Adventures in Fresh Sugarcane Juice

Sugarcane Juicer

photo by grooble/flickr

Every time I drink freshly squeezed sugarcane juice (nuoc mia), I reminisce about to the spring of 2002. Mom and I went with to Vietnam in the spring hoping to visit my aunt for the last time. She was fighting metastatic ovarian cancer here in the US but given not long to live, she wanted to spend the rest of her time go back home, to the home of her childhood and memories. But she died a month before we got there so we never really got to say goodbye. So we used that time to visit her burial but also to visit several orphanages around Saigon. This was when I discovered fresh sugarcane juice. I didn’t recall it when i went back in 1998, but now it was ubiquitous, on every street corner. Each cup was about 1000-2000 Dong, at that time about 10-20 cents US. Freshly squeezed with a touch of citrus from kumquats (tac). I devoured it like my life depended on it.

On one occasion, we visited Co Nhi Vien Thien Binh outside of Saigon. This was Catholic orphanage with about 70 kids ranging from 6 months to 18. It was headed by a single priest and self sufficient. The older children grew there own vegetables, tended to livestock. They took turns cooking, doing other chores, and teaching sunday school lessons. When food wasn’t enough, the priest would go around to the surrounding villages asking for food donations. He said there was no government support for orphanages in Vietnam.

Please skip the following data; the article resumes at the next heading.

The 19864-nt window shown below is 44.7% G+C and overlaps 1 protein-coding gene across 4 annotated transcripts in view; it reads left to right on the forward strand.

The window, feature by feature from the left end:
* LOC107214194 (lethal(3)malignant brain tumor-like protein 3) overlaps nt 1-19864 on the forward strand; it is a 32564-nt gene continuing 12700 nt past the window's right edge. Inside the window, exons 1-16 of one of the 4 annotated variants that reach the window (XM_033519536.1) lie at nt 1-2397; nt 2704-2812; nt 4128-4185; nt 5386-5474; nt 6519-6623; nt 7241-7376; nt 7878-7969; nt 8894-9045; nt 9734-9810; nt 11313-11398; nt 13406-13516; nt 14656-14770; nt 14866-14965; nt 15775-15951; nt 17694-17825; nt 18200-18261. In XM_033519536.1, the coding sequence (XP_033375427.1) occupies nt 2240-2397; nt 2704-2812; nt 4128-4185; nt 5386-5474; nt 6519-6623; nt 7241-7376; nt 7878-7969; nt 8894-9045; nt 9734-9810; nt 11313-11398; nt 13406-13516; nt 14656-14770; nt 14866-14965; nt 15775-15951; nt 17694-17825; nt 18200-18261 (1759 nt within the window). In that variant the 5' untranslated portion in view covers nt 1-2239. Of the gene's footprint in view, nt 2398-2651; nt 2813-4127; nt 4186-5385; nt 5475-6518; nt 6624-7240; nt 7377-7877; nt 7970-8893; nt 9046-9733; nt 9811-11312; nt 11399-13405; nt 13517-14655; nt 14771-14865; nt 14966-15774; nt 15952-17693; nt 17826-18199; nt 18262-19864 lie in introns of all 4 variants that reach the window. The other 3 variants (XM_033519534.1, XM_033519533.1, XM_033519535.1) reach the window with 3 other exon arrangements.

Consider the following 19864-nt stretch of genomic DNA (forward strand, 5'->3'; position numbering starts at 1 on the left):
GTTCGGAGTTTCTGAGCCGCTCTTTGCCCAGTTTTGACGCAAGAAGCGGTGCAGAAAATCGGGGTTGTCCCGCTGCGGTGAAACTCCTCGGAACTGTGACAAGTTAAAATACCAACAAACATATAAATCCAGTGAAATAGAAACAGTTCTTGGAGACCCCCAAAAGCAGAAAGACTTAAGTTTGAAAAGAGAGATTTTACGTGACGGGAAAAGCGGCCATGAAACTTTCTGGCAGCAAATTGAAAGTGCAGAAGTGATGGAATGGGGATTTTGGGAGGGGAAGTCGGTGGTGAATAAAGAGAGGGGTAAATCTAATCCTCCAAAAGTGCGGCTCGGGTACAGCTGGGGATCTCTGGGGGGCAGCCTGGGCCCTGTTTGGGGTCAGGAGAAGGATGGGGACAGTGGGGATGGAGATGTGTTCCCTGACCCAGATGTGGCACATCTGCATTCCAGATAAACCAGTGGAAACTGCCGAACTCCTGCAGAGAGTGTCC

Immediately as we stepped inside the orphanage, the priest treated us like royalty. He asked what I wanted to drink and despite my misgivings, my mom chimed that I love nuoc mia. So he immediately sent one of the kids to go bike down the road to bring me back some. Immediately, I wondered if these kids ever enjoyed this ubiquitous nectar that I’ve been drinking on an almost hourly basis? Perhaps, maybe never…

So I immediately asked him how many kids in the orphanage–he replied quizzically, 70. So I said, I “Father, can you please send out more kids and tell them to get 70 bags of nuoc mia, one for each kid?” Before I finished the sentence, I could see the kids hovering around the door squirming excitedly and as soon as the priest gave the ok, they immediately hoped on dilapidated bicycles with the money we gave. Within a short time, they came back, overflowing with nuoc mia in plastic “to go” bags. It was like Christmas in July. They were literally dancing around with joy. Some took small sips and then saved it in empty plastic bottles. Some even shared when others ran out.

Sharing Nuoc mia (suger cane juice)
Sharing nuoc mia. 

Sharing bunks
Multiple kids sleep together on makeshift bunks line with straw mats.

Cooking for others
Only 14, he cooks lunch for the rest of his “family”

Despite their clear hardships and disadvantage, they were so well mannered and outwardly happy. I left thinking they deserve so much more… 


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